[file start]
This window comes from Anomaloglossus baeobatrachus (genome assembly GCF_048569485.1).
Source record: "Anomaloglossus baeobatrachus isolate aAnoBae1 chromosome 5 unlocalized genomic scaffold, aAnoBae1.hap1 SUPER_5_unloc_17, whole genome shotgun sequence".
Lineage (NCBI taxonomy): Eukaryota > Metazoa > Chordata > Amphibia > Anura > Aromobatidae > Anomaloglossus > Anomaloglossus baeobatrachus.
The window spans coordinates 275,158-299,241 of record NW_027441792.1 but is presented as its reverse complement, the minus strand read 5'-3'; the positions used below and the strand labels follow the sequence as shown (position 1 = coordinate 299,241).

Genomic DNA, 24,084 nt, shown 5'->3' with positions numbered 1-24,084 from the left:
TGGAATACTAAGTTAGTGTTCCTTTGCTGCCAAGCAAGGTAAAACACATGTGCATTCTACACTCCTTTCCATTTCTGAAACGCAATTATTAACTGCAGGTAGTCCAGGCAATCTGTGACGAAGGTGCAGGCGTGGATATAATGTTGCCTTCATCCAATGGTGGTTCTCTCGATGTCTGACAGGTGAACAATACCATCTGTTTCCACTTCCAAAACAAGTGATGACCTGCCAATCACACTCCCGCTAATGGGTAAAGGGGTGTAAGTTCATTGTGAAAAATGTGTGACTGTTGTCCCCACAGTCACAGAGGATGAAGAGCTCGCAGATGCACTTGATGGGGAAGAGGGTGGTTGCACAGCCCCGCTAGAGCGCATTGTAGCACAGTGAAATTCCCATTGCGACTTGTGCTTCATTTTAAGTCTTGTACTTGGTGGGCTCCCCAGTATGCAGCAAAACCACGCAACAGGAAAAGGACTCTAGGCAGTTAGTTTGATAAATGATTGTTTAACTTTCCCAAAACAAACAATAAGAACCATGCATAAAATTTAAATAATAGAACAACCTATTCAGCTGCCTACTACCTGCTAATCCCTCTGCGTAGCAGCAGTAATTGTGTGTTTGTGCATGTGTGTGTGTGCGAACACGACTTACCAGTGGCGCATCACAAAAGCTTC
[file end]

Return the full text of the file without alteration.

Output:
This window comes from Anomaloglossus baeobatrachus (genome assembly GCF_048569485.1).
Source record: "Anomaloglossus baeobatrachus isolate aAnoBae1 chromosome 5 unlocalized genomic scaffold, aAnoBae1.hap1 SUPER_5_unloc_17, whole genome shotgun sequence".
Lineage (NCBI taxonomy): Eukaryota > Metazoa > Chordata > Amphibia > Anura > Aromobatidae > Anomaloglossus > Anomaloglossus baeobatrachus.
The window spans coordinates 275,158-299,241 of record NW_027441792.1 but is presented as its reverse complement, the minus strand read 5'-3'; the positions used below and the strand labels follow the sequence as shown (position 1 = coordinate 299,241).

Genomic DNA, 24,084 nt, shown 5'->3' with positions numbered 1-24,084 from the left:
TGGAATACTAAGTTAGTGTTCCTTTGCTGCCAAGCAAGGTAAAACACATGTGCATTCTACACTCCTTTCCATTTCTGAAACGCAATTATTAACTGCAGGTAGTCCAGGCAATCTGTGACGAAGGTGCAGGCGTGGATATAATGTTGCCTTCATCCAATGGTGGTTCTCTCGATGTCTGACAGGTGAACAATACCATCTGTTTCCACTTCCAAAACAAGTGATGACCTGCCAATCACACTCCCGCTAATGGGTAAAGGGGTGTAAGTTCATTGTGAAAAATGTGTGACTGTTGTCCCCACAGTCACAGAGGATGAAGAGCTCGCAGATGCACTTGATGGGGAAGAGGGTGGTTGCACAGCCCCGCTAGAGCGCATTGTAGCACAGTGAAATTCCCATTGCGACTTGTGCTTCATTTTAAGTCTTGTACTTGGTGGGCTCCCCAGTATGCAGCAAAACCACGCAACAGGAAAAGGACTCTAGGCAGTTAGTTTGATAAATGATTGTTTAACTTTCCCAAAACAAACAATAAGAACCATGCATAAAATTTAAATAATAGAACAACCTATTCAGCTGCCTACTACCTGCTAATCCCTCTGCGTAGCAGCAGTAATTGTGTGTTTGTGCATGTGTGTGTGTGCGAACACGACTTACCAGTGGCGCATCACAAAAGCTTC